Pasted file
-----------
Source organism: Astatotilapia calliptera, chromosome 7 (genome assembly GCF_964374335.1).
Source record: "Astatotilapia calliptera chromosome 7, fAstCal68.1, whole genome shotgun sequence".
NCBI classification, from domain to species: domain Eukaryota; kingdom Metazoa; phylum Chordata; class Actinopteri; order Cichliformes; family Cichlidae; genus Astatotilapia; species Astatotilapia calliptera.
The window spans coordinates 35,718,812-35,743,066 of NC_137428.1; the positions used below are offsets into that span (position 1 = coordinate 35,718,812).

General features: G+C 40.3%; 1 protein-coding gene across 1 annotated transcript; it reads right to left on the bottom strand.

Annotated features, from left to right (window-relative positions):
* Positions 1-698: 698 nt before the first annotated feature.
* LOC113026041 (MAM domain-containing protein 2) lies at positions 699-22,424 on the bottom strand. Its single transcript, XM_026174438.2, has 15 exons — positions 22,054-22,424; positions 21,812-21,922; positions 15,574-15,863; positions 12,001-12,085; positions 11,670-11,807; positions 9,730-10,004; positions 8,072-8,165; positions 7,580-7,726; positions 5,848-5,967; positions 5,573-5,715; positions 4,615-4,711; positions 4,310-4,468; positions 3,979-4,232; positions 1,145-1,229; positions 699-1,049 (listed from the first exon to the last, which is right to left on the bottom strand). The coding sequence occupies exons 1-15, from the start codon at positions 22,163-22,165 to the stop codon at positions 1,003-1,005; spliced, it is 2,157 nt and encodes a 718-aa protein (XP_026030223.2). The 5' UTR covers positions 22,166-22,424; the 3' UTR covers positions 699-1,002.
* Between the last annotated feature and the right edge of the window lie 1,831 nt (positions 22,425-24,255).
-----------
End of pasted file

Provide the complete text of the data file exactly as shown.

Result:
Source organism: Astatotilapia calliptera, chromosome 7 (genome assembly GCF_964374335.1).
Source record: "Astatotilapia calliptera chromosome 7, fAstCal68.1, whole genome shotgun sequence".
NCBI classification, from domain to species: domain Eukaryota; kingdom Metazoa; phylum Chordata; class Actinopteri; order Cichliformes; family Cichlidae; genus Astatotilapia; species Astatotilapia calliptera.
The window spans coordinates 35,718,812-35,743,066 of NC_137428.1; the positions used below are offsets into that span (position 1 = coordinate 35,718,812).

General features: G+C 40.3%; 1 protein-coding gene across 1 annotated transcript; it reads right to left on the bottom strand.

Annotated features, from left to right (window-relative positions):
* Positions 1-698: 698 nt before the first annotated feature.
* LOC113026041 (MAM domain-containing protein 2) lies at positions 699-22,424 on the bottom strand. Its single transcript, XM_026174438.2, has 15 exons — positions 22,054-22,424; positions 21,812-21,922; positions 15,574-15,863; positions 12,001-12,085; positions 11,670-11,807; positions 9,730-10,004; positions 8,072-8,165; positions 7,580-7,726; positions 5,848-5,967; positions 5,573-5,715; positions 4,615-4,711; positions 4,310-4,468; positions 3,979-4,232; positions 1,145-1,229; positions 699-1,049 (listed from the first exon to the last, which is right to left on the bottom strand). The coding sequence occupies exons 1-15, from the start codon at positions 22,163-22,165 to the stop codon at positions 1,003-1,005; spliced, it is 2,157 nt and encodes a 718-aa protein (XP_026030223.2). The 5' UTR covers positions 22,166-22,424; the 3' UTR covers positions 699-1,002.
* Between the last annotated feature and the right edge of the window lie 1,831 nt (positions 22,425-24,255).